The Environmental Protection Agency is scaling back its reliance on animal testing, and by 2035 plans to eliminate all toxicity testing and routine safety tests on mammals. EPA administer Andrew Wheeler is pressing researchers to transition their testing methods to lab-grown cells or computer modeling over the next 16 years, NPR reports.
Wheeler noted in a signed memo that animal testing has long been a personal issue for him, having once been told by his mother about the reality animals in testing facilities face.
“My older sister is a zoologist, my younger sister is a veterinarian, so I come from this family that cares deeply about animals and the protection of animals,” he said.
Wheeler himself wrote an editorial for his college newspaper in 1987, focusing on the need to reduce animal testing.
“I didn’t think we were that far away from banning animal testing then,” Wheeler said. “Part of why I’m doing this today is because it’s been 30 years and we haven’t made enough progress.”
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Historically, mammals like mice and rats have been used in testing out the toxicity of harsh chemicals like pesticides. According to Humane Society International, “Some tests use thousands of animals at a time, while others are repeated two or even three times using different animal species and/or routes of chemical administration (e.g., oral force-feeding, forced inhalation and skin application). This means terrible suffering and death for upwards of 10,000 of rabbits, rodents, birds, fish, and even dogs, for every new pesticide.”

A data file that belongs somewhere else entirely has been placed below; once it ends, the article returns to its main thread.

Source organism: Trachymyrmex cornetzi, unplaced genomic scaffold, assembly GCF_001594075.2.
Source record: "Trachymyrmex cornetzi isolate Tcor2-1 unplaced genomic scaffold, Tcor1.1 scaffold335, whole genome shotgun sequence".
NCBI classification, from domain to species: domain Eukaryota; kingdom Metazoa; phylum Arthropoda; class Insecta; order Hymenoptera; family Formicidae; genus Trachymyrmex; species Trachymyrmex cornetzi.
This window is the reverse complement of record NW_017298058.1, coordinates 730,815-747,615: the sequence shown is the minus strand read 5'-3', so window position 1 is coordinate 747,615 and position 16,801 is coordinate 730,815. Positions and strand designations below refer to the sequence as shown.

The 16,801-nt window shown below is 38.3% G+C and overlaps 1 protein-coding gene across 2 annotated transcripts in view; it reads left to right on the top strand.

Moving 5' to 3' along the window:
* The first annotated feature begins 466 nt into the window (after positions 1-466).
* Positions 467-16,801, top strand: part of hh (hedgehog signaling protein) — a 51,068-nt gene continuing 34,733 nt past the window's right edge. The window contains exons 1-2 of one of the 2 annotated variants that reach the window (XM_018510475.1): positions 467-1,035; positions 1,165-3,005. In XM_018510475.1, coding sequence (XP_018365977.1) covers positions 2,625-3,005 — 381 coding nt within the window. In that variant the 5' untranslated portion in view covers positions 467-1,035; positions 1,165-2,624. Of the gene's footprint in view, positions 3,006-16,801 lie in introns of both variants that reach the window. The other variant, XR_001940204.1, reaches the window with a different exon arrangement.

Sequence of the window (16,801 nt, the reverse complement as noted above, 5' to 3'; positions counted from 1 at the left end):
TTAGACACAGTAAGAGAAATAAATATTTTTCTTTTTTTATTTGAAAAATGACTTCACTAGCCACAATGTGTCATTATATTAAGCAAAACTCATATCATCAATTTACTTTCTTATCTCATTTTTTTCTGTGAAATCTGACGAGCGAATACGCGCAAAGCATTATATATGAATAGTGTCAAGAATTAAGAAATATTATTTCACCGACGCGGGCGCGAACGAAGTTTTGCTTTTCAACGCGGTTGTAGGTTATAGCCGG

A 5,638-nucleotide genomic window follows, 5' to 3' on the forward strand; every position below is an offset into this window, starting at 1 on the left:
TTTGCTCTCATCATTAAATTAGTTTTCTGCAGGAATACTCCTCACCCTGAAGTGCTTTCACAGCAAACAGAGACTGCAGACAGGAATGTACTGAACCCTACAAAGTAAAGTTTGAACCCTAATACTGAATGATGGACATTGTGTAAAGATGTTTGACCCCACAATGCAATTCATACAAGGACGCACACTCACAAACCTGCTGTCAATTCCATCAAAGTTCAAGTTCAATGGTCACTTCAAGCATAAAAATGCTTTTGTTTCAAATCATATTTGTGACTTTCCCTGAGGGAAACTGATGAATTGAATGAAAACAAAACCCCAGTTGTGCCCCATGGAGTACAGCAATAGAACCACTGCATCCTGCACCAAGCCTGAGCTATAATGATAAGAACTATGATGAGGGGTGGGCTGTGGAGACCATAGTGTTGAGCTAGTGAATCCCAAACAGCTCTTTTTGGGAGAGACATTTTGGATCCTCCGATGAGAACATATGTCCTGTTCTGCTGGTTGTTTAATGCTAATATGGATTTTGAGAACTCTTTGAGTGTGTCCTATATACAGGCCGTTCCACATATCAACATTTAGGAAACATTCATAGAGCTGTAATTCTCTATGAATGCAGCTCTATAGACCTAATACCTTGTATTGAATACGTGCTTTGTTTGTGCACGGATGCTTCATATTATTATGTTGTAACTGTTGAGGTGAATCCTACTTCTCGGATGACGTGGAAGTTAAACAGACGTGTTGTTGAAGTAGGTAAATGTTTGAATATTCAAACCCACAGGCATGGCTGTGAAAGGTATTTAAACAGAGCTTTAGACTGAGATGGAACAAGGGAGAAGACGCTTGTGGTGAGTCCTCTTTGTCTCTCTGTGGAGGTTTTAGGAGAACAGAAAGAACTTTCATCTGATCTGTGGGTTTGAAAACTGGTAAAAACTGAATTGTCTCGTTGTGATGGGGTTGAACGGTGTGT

Animal rights advocates aside, not everyone has welcomed Wheeler’s initiative. The Natural Resources Defense Council has asserted that this measure will make it harder to protect the public from toxic chemicals, and make it easier for chemical manufacturers to bring potentially dangerous products to market.
“EPA is eliminating tools that lay the groundwork for protecting the public from dangers like chlorpyrifos, formaldehyde and PFAS,” wrote NRDC scientist Jennifer Sass. “Phasing out foundational scientific testing methods can make it much harder to identify toxic chemicals — and protect human health. Once again, the Trump administration appears to be working on behalf of the chemical industry and not the public. Congress should bar the agency from blindfolding itself.”
Toxicology experts, including Penelope Fenner-Crisp, a former senior official at the EPA, are also concerned that the timeline may be too aggressive.
“I’m always a little troubled with deadlines on efforts like this,” Fenner-Crisp said. “You want to have replacements that are as good as or better than the ones that have been used with whole animals. And you can’t always dictate the timeline for accomplishing that.”
Wheeler maintains he did not consult with any chemical companies before committing to the timeline, and was joined by representatives from the Humane Society of the United States when he signed the memo.Whizzco